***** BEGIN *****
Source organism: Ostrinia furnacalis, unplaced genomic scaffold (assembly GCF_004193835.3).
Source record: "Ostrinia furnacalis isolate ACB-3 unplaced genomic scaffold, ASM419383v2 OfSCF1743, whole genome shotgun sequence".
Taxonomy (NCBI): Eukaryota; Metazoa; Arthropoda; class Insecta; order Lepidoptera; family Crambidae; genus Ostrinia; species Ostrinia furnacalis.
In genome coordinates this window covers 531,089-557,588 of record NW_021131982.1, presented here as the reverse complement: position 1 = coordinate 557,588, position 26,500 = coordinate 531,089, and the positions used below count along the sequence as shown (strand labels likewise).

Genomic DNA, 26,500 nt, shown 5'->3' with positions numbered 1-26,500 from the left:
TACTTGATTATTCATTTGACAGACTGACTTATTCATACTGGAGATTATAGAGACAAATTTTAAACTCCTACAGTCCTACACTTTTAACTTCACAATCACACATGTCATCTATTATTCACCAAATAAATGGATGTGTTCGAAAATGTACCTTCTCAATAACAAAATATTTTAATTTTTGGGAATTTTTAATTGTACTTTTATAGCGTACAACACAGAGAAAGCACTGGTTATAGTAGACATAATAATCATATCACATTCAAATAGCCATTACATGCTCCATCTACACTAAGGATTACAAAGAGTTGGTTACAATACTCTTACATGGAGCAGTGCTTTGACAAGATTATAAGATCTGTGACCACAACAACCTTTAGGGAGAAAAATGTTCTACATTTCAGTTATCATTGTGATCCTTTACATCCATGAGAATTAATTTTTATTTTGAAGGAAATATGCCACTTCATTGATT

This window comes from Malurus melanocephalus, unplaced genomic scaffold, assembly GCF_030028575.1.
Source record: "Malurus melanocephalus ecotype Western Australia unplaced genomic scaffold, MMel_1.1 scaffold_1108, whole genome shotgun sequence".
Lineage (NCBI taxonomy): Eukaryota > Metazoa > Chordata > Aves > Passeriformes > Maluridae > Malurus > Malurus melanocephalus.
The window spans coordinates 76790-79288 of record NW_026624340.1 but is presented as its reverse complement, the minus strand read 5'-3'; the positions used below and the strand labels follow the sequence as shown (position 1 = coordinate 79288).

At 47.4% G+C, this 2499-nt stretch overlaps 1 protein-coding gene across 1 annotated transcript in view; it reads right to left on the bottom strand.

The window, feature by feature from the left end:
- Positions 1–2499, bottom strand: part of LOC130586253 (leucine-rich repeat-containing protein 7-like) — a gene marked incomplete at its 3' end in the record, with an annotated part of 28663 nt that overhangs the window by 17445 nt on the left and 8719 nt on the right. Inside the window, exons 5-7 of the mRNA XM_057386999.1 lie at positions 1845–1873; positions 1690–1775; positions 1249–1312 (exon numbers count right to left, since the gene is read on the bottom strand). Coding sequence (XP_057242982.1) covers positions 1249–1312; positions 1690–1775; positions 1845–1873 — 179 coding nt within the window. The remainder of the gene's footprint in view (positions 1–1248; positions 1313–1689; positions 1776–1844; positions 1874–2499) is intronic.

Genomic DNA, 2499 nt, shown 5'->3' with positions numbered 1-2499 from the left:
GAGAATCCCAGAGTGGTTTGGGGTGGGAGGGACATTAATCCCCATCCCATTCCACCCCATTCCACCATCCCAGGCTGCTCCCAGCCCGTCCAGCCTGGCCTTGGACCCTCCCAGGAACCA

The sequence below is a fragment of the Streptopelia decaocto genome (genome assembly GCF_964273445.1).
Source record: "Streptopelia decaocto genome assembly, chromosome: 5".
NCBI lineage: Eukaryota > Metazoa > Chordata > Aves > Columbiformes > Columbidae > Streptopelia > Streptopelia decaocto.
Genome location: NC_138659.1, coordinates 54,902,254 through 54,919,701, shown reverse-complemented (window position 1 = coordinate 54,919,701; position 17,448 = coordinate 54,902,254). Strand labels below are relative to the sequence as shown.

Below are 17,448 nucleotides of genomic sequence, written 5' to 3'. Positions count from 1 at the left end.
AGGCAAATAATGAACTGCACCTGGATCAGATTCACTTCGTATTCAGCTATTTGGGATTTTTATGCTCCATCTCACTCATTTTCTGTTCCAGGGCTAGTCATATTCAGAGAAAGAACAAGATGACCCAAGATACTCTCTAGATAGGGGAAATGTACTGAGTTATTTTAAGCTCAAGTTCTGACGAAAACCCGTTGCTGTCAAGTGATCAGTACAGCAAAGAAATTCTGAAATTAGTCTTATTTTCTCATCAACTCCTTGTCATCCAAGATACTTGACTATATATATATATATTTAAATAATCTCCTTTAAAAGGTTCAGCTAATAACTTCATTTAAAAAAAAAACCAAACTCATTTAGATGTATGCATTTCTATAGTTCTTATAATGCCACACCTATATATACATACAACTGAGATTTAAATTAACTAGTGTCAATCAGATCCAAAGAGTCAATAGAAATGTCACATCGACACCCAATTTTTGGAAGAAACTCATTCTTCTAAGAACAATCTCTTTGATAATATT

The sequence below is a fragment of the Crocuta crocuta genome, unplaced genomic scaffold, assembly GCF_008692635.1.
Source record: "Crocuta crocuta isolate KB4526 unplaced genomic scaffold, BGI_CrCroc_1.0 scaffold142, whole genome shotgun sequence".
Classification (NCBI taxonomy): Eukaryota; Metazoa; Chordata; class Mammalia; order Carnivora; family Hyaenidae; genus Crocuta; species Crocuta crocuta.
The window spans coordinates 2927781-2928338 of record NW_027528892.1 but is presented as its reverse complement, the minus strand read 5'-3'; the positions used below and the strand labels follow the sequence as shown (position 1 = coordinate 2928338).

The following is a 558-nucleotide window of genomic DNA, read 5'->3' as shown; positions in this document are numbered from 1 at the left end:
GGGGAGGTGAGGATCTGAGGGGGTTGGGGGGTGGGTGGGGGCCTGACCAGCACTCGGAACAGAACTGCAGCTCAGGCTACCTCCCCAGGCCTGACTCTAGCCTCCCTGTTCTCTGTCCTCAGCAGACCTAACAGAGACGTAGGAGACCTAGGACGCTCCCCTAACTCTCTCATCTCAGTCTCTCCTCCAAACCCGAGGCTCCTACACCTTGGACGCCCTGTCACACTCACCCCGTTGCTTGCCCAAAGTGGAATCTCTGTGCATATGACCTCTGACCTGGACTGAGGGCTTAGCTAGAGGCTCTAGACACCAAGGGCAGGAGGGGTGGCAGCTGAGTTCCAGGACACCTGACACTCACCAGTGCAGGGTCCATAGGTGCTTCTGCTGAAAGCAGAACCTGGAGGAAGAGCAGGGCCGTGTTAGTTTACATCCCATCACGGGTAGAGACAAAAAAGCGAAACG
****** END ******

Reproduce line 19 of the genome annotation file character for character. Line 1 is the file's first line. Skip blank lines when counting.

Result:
Genome location: NC_138659.1, coordinates 54,902,254 through 54,919,701, shown reverse-complemented (window position 1 = coordinate 54,919,701; position 17,448 = coordinate 54,902,254). Strand labels below are relative to the sequence as shown.